Reading is fun

I hope the American Legion Auxiliary won’t mind my borrowing their program title.

Right before Christmas break, the organization had another free “Reading is Fundamental” – or “Reading is Fun” book distribution to local school children. Three times a year this group distributes books to local elementary schools so children can have books of their very own. The chatter among the students as they carefully decide which books to choose is amazing – as is the joy when they are able to choose ‘their’ book. One student excitedly told me as she showed me her book selection, “I have other books like this that I’ve gotten at R.I.F. I just love them. They’re so good!” Goal achieved! Another happy and excited reader.

This got me to thinking about other reading situations with children I’ve encountered. As a teacher, I’ve always enjoyed reading to my classes – a time that is, sadly, dwindling away with other curriculum demands. But, I still try to squeeze in a little story time. In addition to teaching, I also work part-time in the fast food industry. A former student, one that I didn’t think really cared about anything at the time, who also worked there, told me, “Mrs. Sampson, I hope you still read your class that ‘Indian in the Cupboard’ book. You read that to us and it was the best book I’ve ever heard.” Say what? That was over 10 years ago that I read his class that book and he still remembered it? I also had a mother ask me what that “Time” book was I read to her daughter’s class. Evidently the daughter had been harping about reading it again and couldn’t remember the title. I told the mother and she later told me her daughter had finally found it at the library and had almost read the cover off of it. I guess books do matter.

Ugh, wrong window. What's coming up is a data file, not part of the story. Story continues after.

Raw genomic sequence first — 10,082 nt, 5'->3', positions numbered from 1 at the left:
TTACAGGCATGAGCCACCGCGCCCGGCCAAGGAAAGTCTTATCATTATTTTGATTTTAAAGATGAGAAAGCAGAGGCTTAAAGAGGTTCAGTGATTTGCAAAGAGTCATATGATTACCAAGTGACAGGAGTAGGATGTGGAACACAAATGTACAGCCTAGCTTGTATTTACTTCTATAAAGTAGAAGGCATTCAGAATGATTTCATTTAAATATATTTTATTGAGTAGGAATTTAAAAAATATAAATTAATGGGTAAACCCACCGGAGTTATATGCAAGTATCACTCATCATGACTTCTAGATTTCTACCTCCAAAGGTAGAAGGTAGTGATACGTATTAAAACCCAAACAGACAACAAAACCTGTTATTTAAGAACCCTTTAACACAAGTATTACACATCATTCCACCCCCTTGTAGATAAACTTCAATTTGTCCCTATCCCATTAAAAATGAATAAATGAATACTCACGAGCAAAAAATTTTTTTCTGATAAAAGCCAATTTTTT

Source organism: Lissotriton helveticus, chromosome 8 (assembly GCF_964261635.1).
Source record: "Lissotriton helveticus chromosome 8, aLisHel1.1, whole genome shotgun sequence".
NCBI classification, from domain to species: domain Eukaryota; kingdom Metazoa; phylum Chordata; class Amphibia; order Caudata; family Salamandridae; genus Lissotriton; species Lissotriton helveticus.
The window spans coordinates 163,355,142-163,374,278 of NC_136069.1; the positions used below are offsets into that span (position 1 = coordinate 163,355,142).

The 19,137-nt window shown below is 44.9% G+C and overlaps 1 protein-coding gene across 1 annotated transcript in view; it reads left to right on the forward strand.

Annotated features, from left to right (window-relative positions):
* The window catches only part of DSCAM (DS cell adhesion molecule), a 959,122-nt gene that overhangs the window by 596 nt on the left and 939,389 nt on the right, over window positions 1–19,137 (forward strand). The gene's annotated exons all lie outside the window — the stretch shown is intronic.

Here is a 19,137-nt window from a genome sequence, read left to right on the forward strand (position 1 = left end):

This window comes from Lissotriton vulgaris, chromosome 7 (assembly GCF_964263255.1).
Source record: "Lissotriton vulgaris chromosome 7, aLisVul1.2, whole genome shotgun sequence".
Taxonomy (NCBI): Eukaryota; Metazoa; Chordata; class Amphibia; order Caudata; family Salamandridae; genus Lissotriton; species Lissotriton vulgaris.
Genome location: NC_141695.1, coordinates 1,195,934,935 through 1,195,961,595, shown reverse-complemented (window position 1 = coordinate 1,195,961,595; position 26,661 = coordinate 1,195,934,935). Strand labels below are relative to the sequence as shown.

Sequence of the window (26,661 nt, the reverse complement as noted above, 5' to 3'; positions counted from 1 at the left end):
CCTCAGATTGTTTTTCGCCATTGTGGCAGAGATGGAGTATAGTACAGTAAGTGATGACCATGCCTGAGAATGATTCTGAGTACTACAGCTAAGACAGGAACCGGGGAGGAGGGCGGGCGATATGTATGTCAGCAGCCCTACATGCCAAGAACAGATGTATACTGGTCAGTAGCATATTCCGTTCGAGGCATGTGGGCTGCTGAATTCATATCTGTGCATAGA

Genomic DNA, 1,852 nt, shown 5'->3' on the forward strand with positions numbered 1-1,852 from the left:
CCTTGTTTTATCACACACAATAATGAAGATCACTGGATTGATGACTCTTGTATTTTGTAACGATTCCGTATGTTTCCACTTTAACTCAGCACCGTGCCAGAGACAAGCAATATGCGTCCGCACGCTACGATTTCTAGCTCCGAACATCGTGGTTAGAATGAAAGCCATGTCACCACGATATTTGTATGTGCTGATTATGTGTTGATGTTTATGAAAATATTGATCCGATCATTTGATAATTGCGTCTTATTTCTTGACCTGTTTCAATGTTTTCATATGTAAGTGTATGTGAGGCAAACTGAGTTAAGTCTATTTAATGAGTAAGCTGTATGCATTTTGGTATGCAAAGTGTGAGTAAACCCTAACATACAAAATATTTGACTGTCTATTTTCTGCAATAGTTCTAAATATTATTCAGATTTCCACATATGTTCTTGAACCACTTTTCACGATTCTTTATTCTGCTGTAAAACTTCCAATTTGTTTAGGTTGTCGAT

While crawling home from Marietta with my adult son on a recent snowy day, I made the comment , “Slow and steady, steady and slow, that’s the way we always go.”, a line from an oft-read book when he was a child. “That’s ‘Mike Mulligan and His Steam Shovel’. Remember when he dug himself into the basement and couldn’t get out?” (Well, I ‘Googled’ the quote and it wasn’t from ‘Mike’, it was from a ‘Goofy’ book. But, the point is, he remembered the book and its plot!) That got us to talking about other books he’d enjoyed as a child – many that were my favorites. “Mike” had been a favorite thanks to Captain Kangaroo, along with ‘Caps for Sale’ and ‘Millions of Cats’. We laughed as we remembered each one. Then there was ‘The Snowy Day’ – one of my all-time favorites – and ‘Corduroy’ and the family-favorite ‘Toad Flies High’. Many, many more books followed during story time for him and his brother.

We moved on to discussing books he’d read as he got older. I reminded him of how angry he got when there were no more Hardy Boys books to read. “I checked those things out 10 at a time because that’s all I was allowed to have.” Those were accompanied by ‘Choose Your Own Adventure’ books – “I got so mad when I ‘died’ and had to go back and try another ending.” and the always popular ‘Matt Christopher’ sports books.

He is still a voracious reader, often having ‘hard copy’ books as well as e-reader books going. He’s even requested hard copies of e-books he’d already read . Is reading fun? In this family I’d have to say “Yes”. I hope it is in your family as well. Build those memories for both you and your child.

Take advantage of story time at the library for your little ones, read those “R.I.F.” books with your child, go to the library if you can, share the weekly story in their reading book. It’s a great way to spend a ‘Snowy Day’.


Sue Sampson is a longtime columnist for The Parkersburg News & Sentinel.